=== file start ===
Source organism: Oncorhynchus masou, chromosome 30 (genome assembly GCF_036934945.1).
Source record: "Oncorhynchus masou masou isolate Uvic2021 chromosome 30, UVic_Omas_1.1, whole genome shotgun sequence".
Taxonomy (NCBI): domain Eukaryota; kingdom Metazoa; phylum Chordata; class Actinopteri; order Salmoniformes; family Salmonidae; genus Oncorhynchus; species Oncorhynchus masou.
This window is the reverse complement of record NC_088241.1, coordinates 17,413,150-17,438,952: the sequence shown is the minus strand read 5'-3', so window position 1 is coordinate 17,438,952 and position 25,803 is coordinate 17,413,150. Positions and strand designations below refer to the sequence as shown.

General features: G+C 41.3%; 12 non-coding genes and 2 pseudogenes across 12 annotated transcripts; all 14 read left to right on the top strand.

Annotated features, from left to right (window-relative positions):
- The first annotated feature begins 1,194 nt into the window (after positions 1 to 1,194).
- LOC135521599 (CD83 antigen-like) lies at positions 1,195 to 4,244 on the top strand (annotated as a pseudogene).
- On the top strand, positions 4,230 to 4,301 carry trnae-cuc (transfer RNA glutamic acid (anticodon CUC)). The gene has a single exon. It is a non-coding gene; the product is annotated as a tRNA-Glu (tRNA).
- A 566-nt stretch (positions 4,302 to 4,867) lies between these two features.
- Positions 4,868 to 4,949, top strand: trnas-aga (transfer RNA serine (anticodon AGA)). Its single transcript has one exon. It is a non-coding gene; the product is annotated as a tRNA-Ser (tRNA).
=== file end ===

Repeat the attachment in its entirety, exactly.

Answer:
Source organism: Oncorhynchus masou, chromosome 30 (genome assembly GCF_036934945.1).
Source record: "Oncorhynchus masou masou isolate Uvic2021 chromosome 30, UVic_Omas_1.1, whole genome shotgun sequence".
Taxonomy (NCBI): domain Eukaryota; kingdom Metazoa; phylum Chordata; class Actinopteri; order Salmoniformes; family Salmonidae; genus Oncorhynchus; species Oncorhynchus masou.
This window is the reverse complement of record NC_088241.1, coordinates 17,413,150-17,438,952: the sequence shown is the minus strand read 5'-3', so window position 1 is coordinate 17,438,952 and position 25,803 is coordinate 17,413,150. Positions and strand designations below refer to the sequence as shown.

General features: G+C 41.3%; 12 non-coding genes and 2 pseudogenes across 12 annotated transcripts; all 14 read left to right on the top strand.

Annotated features, from left to right (window-relative positions):
- The first annotated feature begins 1,194 nt into the window (after positions 1 to 1,194).
- LOC135521599 (CD83 antigen-like) lies at positions 1,195 to 4,244 on the top strand (annotated as a pseudogene).
- On the top strand, positions 4,230 to 4,301 carry trnae-cuc (transfer RNA glutamic acid (anticodon CUC)). The gene has a single exon. It is a non-coding gene; the product is annotated as a tRNA-Glu (tRNA).
- A 566-nt stretch (positions 4,302 to 4,867) lies between these two features.
- Positions 4,868 to 4,949, top strand: trnas-aga (transfer RNA serine (anticodon AGA)). Its single transcript has one exon. It is a non-coding gene; the product is annotated as a tRNA-Ser (tRNA).